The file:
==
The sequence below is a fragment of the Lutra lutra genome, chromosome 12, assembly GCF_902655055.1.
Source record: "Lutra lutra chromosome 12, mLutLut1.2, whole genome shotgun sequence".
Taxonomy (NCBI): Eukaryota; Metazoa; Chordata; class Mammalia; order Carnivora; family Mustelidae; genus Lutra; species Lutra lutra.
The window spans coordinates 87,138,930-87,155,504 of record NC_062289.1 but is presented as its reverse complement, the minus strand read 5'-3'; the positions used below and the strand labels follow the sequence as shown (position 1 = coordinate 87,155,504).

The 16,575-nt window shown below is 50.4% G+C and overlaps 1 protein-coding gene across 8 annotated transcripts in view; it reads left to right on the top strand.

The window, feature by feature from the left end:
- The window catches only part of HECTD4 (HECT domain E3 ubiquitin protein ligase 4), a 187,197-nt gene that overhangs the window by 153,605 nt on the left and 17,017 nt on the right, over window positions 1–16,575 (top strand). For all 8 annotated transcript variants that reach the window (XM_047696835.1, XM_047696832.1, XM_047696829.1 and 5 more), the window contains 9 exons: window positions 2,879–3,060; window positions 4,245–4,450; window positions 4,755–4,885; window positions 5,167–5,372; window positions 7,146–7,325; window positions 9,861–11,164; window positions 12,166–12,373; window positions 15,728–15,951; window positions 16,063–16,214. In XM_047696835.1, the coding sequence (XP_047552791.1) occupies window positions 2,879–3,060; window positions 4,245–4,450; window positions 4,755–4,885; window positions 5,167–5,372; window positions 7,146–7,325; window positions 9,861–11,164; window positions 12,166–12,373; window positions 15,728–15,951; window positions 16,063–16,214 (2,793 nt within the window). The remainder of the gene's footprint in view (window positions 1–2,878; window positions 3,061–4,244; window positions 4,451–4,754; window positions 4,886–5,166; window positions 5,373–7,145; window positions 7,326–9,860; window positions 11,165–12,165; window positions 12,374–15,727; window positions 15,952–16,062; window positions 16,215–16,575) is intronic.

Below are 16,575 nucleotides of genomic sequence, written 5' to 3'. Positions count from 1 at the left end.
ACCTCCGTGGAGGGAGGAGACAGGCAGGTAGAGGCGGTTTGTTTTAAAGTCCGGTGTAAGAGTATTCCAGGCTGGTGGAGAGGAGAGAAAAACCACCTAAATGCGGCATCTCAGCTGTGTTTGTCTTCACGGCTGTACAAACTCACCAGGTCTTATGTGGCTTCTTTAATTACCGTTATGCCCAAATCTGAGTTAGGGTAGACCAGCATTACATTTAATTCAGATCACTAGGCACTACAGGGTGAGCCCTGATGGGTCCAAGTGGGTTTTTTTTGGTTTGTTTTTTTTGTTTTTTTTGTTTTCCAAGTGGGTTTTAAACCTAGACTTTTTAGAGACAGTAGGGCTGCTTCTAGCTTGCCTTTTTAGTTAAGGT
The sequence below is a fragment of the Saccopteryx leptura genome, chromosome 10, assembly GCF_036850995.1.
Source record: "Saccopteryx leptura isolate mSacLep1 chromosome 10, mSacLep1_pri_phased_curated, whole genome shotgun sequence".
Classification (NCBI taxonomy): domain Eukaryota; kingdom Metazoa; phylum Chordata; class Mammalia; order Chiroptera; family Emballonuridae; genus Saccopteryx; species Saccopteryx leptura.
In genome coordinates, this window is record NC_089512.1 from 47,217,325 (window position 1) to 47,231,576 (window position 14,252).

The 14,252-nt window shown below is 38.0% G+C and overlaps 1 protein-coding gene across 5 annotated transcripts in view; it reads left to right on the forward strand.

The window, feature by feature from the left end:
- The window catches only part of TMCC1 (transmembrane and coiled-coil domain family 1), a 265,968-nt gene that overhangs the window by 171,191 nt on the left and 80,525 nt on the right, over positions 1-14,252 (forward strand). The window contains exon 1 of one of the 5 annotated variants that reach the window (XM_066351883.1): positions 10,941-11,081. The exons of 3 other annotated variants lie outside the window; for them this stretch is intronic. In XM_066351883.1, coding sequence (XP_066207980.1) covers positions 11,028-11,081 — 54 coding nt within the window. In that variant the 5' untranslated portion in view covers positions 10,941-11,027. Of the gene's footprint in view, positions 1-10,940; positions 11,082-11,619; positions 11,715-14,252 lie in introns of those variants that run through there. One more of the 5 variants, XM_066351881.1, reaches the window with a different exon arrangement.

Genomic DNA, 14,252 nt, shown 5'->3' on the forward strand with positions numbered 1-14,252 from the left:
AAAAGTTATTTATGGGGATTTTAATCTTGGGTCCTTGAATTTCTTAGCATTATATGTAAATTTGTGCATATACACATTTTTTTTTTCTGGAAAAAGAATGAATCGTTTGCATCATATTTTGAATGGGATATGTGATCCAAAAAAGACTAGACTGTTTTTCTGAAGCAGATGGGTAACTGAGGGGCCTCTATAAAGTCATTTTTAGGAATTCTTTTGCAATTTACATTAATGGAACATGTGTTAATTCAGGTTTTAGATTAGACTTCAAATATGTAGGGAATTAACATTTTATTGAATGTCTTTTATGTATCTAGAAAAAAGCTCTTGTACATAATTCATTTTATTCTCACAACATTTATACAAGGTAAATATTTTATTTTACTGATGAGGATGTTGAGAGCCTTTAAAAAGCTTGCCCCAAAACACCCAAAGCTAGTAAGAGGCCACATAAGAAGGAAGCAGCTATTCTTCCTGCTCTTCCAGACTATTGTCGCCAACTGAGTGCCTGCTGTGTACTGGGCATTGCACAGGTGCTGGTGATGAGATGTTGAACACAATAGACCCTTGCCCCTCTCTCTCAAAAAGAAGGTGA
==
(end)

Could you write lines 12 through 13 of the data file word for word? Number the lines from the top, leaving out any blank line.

Classification (NCBI taxonomy): domain Eukaryota; kingdom Metazoa; phylum Chordata; class Mammalia; order Chiroptera; family Emballonuridae; genus Saccopteryx; species Saccopteryx leptura.
In genome coordinates, this window is record NC_089512.1 from 47,217,325 (window position 1) to 47,231,576 (window position 14,252).